"The Nation's Leading Bi-Regional Knitting Blog" --Ann's husband • "Kay sure is wasting a lot of time on this" --Kay's husband

January 29, 2009

Breaking News: Haunted Sweater Seizes Area Woman

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Dear Kay,

Holy cow, I think my mom's sweater is haunted!

Get this: yesterday, while wearing the cabled fisherman's sweater my mom made 30 years ago--back when she was, you know, alive--I found myself strangely drawn to the top shelf of my closet, that netherland where unfinished objects marinate until they either decay, spontaneously unravel, or otherwise meet some dismal fate. At a time of day when I usually scramble around fixing dinner, I found myself in my chair--the chair where I do my best knitting, that chair that comes into play when I'm SERIOUS about something--with a project that I haven't visited since preblogstoric days.

I mean it--without a blink, I sat down with this project and almost failed to feed my family, just like my mom used to do. I haven't given this sweater a thought since I stuffed it in a plastic bag and swore it off forever. It's the mighty, mysterious mom force that led me back to it, I'm telling you.

How to Carbon Date Your Knitting

I don't even remember when I started this thing, Kim Hargreaves's Pearl from Rowan 32--one of the great Rowans.

Looking at this piece of wandering cables, I found myself wondering when I had started this thing. It is definitely preblogstoric, pre 2003. I do have a few clues that indicate just how clueless a knitter I was when I began this Pearl:

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Freaked-Out Chart Scratching. Should I check off each row, or make a little dash mark, or just cross out the whole damn line?

Also: Size Chosen: Large. Suggests long-standing fear of being perceived as slutty when seen wearing a high-necked cabled cardigan.

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Unfortunate Increases. What the heck kind of holes are those right in the middle of the back of this sweater? Shows complete lack of understanding that there might be some sort of increase other than a Make 1 By Picking Up The Strand Below.

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Use of Cable Needle. Operating without a clue about how to make a cable without a cable needle. I don't know how I got past Row 2 on this thing, using a cable needle for every single shift.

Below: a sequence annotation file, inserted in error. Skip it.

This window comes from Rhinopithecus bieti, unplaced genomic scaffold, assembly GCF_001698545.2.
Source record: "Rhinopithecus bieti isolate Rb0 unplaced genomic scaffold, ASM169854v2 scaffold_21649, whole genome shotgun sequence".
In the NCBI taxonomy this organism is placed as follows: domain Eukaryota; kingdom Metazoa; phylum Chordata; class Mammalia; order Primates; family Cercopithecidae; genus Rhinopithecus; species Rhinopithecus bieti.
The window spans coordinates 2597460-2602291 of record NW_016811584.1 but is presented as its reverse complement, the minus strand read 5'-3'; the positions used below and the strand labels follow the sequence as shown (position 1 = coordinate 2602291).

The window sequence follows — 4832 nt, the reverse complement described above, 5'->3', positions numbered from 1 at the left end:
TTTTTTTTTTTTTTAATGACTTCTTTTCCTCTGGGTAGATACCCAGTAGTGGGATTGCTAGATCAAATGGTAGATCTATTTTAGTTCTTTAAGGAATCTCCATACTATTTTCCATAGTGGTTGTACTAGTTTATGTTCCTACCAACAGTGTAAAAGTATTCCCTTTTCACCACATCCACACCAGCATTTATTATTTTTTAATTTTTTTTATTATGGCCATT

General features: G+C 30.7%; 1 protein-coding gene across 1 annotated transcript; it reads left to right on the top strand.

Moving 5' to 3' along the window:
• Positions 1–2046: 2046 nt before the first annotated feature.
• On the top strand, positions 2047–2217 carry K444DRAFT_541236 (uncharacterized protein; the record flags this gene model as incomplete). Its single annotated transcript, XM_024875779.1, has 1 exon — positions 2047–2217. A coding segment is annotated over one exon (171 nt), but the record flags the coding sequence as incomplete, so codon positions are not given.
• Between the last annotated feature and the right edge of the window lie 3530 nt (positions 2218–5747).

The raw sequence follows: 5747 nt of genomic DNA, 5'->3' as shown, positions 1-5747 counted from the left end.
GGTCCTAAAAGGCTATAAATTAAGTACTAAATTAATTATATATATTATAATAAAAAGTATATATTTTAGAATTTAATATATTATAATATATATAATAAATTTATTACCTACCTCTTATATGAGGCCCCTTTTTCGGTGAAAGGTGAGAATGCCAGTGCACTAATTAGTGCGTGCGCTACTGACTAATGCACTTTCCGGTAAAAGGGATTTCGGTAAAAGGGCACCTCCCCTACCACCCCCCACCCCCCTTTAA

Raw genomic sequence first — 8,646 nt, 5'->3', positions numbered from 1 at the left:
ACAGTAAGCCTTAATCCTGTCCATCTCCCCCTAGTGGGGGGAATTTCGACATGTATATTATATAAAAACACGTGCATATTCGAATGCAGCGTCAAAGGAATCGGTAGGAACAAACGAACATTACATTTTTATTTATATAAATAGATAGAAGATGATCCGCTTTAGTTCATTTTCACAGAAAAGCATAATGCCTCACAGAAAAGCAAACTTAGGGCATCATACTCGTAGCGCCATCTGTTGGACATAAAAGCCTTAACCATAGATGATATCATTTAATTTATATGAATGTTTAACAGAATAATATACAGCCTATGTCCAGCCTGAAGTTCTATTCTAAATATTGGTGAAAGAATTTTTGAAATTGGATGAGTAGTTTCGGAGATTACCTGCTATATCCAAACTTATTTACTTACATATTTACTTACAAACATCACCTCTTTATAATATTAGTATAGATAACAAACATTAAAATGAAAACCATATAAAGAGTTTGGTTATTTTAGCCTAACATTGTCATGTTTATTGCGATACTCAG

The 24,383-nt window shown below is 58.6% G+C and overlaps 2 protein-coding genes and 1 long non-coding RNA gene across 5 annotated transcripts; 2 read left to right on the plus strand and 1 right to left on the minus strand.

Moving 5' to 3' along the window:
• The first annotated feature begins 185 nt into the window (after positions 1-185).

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Stonehengelike Placement of Stitch Markers. What are these? And how did they get there? What is their mysterious message? Who did this?

I have to say, it's kind of heartening to revisit a project that clearly was blowing my brains out, and to find that now I can crank two inches of it without clinging to the chart, without a cable needle, with a halfway decent increase that doesn't leave a gaping hole in the middle of my knitting. It's progress, I guess. This sweater, this woebegone UFO, is now fun. I am itching to get back to it, even as I write this.

Love,
Ann

Posted by Ann at 01:42 PM | Comments (43)

January 28, 2009

Her Morning Elegance

Dear Kay,

Here's a trippy late-afternoon snack for you, "Her Morning Elegance" by Oren Lavie. (Hat tip to that source of so many interesting things, Andrew Sullivan.)

Love,
Ann

Posted by Ann at 05:34 PM | Comments (22)

A Little Compulsiveness Never Hurt Anybody

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Dear Kay,

What on earth got into you yesterday? In the future, when you have eight hours of knitting that you're about to rip out, just send it to me, OK? There's a safe haven for lush, purplygray knitting around here--it's not like I've got some spy satellite eighty miles above the Earth that's going to notice that lost increase. I am happy to offload any knitting that offends--marred shawls, warbly dishrags, send 'em on.

Your stitch marker strategy seems spot on, I have to say. Supercompulsive, which is a side of you we don't see all that often. Yeah, you're breezing though miles of garter stitch . . . but it's accurate garter stitch. Couldn't let it go, could you? So busted! I bet you're rewinding yarn balls that have gone a little out of whack. Lining up stitch markers by weight. Taking better photos of those Ravelry projects from mid 2008.

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Now. StormTrackerDopplerTerrorWeather radar indicates an inch of "wintry mix" coming our way today. Possibly the least satisfying forecast possible. The fellas, trudging off the school, were totally disgusted. "Where's that two inches?" Clif asked. "I was counting on that."